piston material Al or wood??

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piston material Al or wood??

Postby vaibhavkbarnwal » Thu May 21, 2009 11:19 pm

I am working on an alpha type Stirling engine for which I am using
aluminium cylinders and teflon pistons. While testing I realized that
teflon expands more than aluminium and thus it gets stuck when heated
, restricting its motion. Now I am thinking of replacing the teflon
piston with aluminium pistons(it will expand as much as the aluminium
cylinder does....i suppose) and use silicon sealant instead of using
O-ring to seal it.

Another option I am looking at is to use wooden piston as heating does
not have any effect on wood while the cylinder will expand... but not
sure it may give enough space to leak as the temperature would be
around 150 degree C.
Any help/suggestion will be appreciated.

Thank You

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Response to piston material Al or wood??

Postby bptdude___2569 » Thu May 21, 2009 11:36 pm


You ever heard of a material called Delrin, also known as Polypenco in the U.K. ?

It should be OK at 150 degree C, is machined like the soft metals, like the aluminum, will not expand or contract, and should be strong enough.

one idea for you, anyways.
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Response to piston material Al or wood??

Postby bptdude___2569 » Thu May 21, 2009 11:44 pm

Sorry, I messed up. I confused F and C degrees. Delrin will melt at 150 deg C.

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Response to piston material Al or wood??

Postby vaibhavkbarnwal » Fri May 22, 2009 4:40 am

It may not be used because of the reason you mentioned but even if it had a higher melting point I would still had the same problem which I had earlier.
Polymers in general have higher coefficient of thermal expansion than metals so while heating the piston gets stuck in the cylinder or is too tight to do reciprocating motion (I realised this very late [:(])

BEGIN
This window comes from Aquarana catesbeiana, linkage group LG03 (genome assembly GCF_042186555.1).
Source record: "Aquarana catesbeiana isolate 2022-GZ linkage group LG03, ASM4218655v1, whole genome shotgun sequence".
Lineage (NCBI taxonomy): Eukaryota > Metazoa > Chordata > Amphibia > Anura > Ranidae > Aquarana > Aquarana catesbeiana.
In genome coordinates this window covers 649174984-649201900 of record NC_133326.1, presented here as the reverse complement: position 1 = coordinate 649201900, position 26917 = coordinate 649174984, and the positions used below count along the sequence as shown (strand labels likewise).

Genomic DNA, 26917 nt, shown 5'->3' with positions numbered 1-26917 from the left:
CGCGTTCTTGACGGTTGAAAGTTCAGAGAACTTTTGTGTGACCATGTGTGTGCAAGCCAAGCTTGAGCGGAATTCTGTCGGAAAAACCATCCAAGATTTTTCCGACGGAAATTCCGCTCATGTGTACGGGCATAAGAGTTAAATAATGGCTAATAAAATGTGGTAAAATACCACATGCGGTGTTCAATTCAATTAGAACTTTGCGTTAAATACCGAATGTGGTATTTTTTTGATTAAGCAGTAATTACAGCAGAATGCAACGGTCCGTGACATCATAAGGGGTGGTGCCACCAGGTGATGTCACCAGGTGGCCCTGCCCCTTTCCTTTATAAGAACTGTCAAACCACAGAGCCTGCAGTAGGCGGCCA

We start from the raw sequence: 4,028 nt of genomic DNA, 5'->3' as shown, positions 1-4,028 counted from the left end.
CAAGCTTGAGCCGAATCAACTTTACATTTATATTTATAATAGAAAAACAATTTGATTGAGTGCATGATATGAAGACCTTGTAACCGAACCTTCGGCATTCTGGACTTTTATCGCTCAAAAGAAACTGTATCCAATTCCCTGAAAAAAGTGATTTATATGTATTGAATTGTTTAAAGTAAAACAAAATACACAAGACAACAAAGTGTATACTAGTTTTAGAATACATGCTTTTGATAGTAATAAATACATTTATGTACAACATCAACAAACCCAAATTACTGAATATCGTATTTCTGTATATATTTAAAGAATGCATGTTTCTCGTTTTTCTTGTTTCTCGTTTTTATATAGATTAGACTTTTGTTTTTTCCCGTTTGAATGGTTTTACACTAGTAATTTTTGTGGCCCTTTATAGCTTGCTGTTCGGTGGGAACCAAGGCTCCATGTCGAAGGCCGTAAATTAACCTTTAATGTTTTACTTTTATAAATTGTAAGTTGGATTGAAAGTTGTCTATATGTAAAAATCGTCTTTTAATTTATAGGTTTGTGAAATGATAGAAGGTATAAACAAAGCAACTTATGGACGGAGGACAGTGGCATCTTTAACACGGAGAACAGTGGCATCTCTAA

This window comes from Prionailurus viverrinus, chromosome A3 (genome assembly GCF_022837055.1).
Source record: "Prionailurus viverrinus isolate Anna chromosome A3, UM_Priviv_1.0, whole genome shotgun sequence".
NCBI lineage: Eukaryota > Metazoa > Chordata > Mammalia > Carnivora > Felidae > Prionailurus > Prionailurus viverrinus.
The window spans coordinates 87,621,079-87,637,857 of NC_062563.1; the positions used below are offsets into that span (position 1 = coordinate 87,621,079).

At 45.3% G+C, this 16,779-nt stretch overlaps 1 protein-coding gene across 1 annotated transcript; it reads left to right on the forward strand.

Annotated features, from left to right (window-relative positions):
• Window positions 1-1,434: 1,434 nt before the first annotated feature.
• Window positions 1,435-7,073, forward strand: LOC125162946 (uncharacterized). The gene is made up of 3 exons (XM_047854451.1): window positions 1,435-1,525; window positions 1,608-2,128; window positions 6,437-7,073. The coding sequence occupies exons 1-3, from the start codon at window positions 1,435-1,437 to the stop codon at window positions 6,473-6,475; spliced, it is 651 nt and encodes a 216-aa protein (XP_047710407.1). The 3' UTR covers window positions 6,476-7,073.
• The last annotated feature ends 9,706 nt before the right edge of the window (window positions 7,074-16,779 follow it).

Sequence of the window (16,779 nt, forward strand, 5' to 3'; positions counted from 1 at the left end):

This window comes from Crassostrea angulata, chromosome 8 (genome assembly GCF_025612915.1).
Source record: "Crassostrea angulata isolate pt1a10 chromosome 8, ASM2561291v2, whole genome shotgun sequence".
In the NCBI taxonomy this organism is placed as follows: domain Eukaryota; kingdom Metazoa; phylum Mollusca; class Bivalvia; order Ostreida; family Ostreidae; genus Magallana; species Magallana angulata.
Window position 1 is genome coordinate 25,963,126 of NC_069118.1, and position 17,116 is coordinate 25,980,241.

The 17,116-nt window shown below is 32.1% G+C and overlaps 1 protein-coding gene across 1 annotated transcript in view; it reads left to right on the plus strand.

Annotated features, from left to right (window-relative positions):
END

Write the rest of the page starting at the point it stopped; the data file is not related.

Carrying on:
Materials apart from Al and wood can also be suggested. I am going to try with aluminium pistons .Hopefully it should do fine. Will update of it [:)]

Thank You
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piston material Al or wood??

Postby stan.hornbaker » Fri May 22, 2009 6:49 am

Wood would be an unusual material for a piston unless it were hard and dense. Aluminum running in brass, glass, steel cylinders with all running surfaces well polished and the piston sliding freely. Graphite in glass is commonly used with excellent results. A thin walled cast iron piston (min. wt.) in a C.I. cylinder should be OK also.
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Response to piston material Al or wood??

Postby joefish711 » Tue Jun 30, 2009 9:56 am

Graphite in glass or pyrex always works well. On the other hand, I would be interested to see how lignum vitae (http://en.wikipedia.org/wiki/Lignum_vitae) would hold up as a power piston. If you're determined to use wood, make sure it's sealed properly, otherwise it will slowly absorb water from the air, causing it to expand (poor piston).
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Response to piston material Al or wood??

Postby stan.hornbaker » Tue Jun 30, 2009 1:11 pm

A graphite piston in a glass cylinder is highly desirable. A graphite displacer adds to much weight/inertia to the moving parts. A hollow air tight displacer has minimum inertia. Brazed brass or stainless steel construction.


FYI a graphite piston/glass cylinder can usually be obtained from for the asking.
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